The Lord said to Abram: “Go out from your land, your relatives,
and your father’s house to the land that I will show you.”
. . . So, Abram went, as the Lord had told him.
Genesis 12:1, 4 (CSB)
Twenty-six. That’s the number of different homes I lived in before I was thirty years old. Sometimes moving meant to a new house in the same town, but many times moving meant to a new city far away, where I wouldn’t know a soul.
By necessity, I became something of an expert at packing and labeling boxes. Perhaps this is why I never accumulated much clutter. Deep down, I knew — extra stuff meant more to pack and transport.
Moving a lot also meant I never stayed in one place long enough to paint the walls, settle in, and really make the place feel like home. Every house felt temporary, a stop-over until it was time to move on to the next thing.
Then shortly after I turned thirty-one, my husband and I purchased the house we’re in now. Fifteen years later, we’re still here. It’s the first time I’ve ever lived in the same place long enough to need to repaint the same walls I previously painted. And that’s what I’ve been doing this past year — redecorating some of the same rooms I decorated years ago. It was time for a fresh sprucing up of things.
When you’ve been in the same place for a long time, you get used to the smudges on the walls, and you no longer notice the way the doorknob won’t close unless you jiggle it just right. But that’s part of settling in and growing familiar with your surroundings.
When I was in my twenties, I would grow restless after I had lived in the same place about a year. I’d get the itch to move on and do something new. It’s just what I was used to. But the older I’ve become, the more I like being in the same place, knowing the same people. I don’t live in a small town, but I know the names of the cashiers at my nearby grocery store, and I know all my neighbors because we’ve been here a long while.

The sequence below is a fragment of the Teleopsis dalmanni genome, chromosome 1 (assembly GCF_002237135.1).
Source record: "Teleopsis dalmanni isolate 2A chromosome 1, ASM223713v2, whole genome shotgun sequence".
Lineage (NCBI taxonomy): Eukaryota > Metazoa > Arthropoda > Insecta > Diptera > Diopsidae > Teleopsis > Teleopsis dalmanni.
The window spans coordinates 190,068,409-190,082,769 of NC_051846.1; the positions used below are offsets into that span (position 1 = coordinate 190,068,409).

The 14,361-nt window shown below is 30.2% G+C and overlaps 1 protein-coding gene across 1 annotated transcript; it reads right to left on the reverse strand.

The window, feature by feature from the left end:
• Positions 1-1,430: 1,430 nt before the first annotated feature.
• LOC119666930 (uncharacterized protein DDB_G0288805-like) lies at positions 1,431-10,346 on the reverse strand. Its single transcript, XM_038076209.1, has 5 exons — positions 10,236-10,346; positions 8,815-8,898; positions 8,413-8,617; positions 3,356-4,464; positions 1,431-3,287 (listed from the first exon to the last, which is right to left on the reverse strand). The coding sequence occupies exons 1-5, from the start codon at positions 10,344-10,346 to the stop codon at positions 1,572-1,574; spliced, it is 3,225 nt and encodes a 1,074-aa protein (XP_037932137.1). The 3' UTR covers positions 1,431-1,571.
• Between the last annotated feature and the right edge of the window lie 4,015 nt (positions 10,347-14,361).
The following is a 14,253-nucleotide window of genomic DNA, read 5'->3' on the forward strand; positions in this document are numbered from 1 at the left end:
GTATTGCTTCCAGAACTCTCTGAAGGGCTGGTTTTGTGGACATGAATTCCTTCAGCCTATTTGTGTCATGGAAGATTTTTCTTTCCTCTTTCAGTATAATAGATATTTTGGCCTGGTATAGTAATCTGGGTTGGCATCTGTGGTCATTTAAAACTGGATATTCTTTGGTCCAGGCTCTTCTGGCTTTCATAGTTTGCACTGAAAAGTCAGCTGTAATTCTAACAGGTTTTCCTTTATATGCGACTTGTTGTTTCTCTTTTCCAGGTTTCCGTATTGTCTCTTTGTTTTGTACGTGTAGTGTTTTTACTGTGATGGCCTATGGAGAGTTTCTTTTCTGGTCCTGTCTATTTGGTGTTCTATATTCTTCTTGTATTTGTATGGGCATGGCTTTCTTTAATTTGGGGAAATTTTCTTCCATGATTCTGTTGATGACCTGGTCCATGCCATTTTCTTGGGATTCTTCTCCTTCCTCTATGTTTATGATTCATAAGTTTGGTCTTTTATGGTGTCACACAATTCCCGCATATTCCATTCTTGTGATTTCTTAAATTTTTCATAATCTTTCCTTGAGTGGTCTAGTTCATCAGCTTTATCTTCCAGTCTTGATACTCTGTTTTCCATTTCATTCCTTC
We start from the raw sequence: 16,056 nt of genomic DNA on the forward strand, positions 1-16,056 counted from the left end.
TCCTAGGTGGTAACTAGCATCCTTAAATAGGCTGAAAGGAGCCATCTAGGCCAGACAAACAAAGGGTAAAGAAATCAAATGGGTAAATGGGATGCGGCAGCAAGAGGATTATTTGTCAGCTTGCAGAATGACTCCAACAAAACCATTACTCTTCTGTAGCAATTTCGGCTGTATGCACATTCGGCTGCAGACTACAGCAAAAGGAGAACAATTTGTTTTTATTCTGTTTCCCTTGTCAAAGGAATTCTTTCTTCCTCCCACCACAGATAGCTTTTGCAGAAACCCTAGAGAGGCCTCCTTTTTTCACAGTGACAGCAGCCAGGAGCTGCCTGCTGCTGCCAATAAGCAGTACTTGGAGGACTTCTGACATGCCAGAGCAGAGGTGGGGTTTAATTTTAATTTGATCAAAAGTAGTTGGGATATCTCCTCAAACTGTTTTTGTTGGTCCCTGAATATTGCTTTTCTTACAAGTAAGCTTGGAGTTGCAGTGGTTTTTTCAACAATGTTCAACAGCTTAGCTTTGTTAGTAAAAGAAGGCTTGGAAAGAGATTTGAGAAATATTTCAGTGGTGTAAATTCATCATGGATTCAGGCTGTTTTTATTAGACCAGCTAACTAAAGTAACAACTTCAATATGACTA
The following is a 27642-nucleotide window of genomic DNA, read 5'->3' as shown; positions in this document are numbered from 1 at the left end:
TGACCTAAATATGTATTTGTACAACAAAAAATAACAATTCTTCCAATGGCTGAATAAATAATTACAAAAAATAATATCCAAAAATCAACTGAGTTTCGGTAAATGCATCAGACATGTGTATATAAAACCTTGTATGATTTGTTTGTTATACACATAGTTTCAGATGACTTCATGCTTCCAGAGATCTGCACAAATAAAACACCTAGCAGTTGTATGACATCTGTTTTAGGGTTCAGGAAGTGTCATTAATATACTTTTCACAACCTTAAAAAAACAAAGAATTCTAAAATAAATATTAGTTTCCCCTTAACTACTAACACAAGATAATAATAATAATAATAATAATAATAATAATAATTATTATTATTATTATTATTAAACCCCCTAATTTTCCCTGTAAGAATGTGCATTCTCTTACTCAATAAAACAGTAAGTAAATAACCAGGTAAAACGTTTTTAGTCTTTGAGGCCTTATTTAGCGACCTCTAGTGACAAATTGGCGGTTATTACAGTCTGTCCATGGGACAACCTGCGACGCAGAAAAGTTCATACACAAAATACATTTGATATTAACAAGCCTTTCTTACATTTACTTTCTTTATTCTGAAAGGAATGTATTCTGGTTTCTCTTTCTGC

It’s home to me, and I like it here.
While I’ve been repainting and redecorating this past year, I’ve also been studying Genesis with a group of women (whom I adore!) at my church. Abraham left everything that was familiar to him, and he lived in tents in a foreign land for the rest of his life.
By faith Abraham, when he was called, obeyed and set out
for a place that he was going to receive as an inheritance.
He went out, even though he did not know where he was going.
Hebrews 11:8 (CSB)
Abraham’s obedience to follow God’s call on his life has been credited to him as righteousness, but to be honest, I never used to think this was that big of a deal. I mean, I moved all the time to new places. I was used to being a stranger in a “foreign land.” Starting someplace new was kind of exciting.
But now that I’ve been in the same place for quite a while, I realize how much Abraham was leaving behind. Like Abraham, we’ve all left things:
We’ve left childhood.
We’ve left home.
We’ve left school.
Perhaps some of us have even left jobs or cities.
Sometimes we need to say good-bye so we can say hello to new vistas and horizons, new opportunities and experiences. Leaving is a part of life — to grab hold of what is in front of us and let go of what is behind us. That’s what Abraham experienced when he obeyed God’s voice and set out for a new land, a new home.
Sometimes we’ll never grow if we never go.
In fact, “leaving and going” is how this whole “children of God” thing began. We are heirs of the promise God gave Abraham. As believers in Christ, we are Abraham’s spiritual descendants, part of the same family.
Today, God still sometimes calls us to leave — to embark on a new journey toward an unknown future, trusting He will lead the way. But other times, God calls us to stay. At another point in biblical history, God told His people to stay put — right there in Babylon!
As the writer in Ecclesiastes says, “There is a time to plant and a time to uproot.”
So wherever you are today — if you’re in a season of “uprooting” where you’re being called to move and do something new, or if you’re in a season of “planting” where you’re being called to stay right where you are — you can know that God is with you. He is with you wherever you go. It’s a promise.
Jesus came near and said,
“Remember, I am with you always, to the end of the age.”
Matthew 28:18, 20 (CSB)
Sometimes we’ll never grow if we never go. -@DeniseJHughes: Click To Tweet Leave a Comment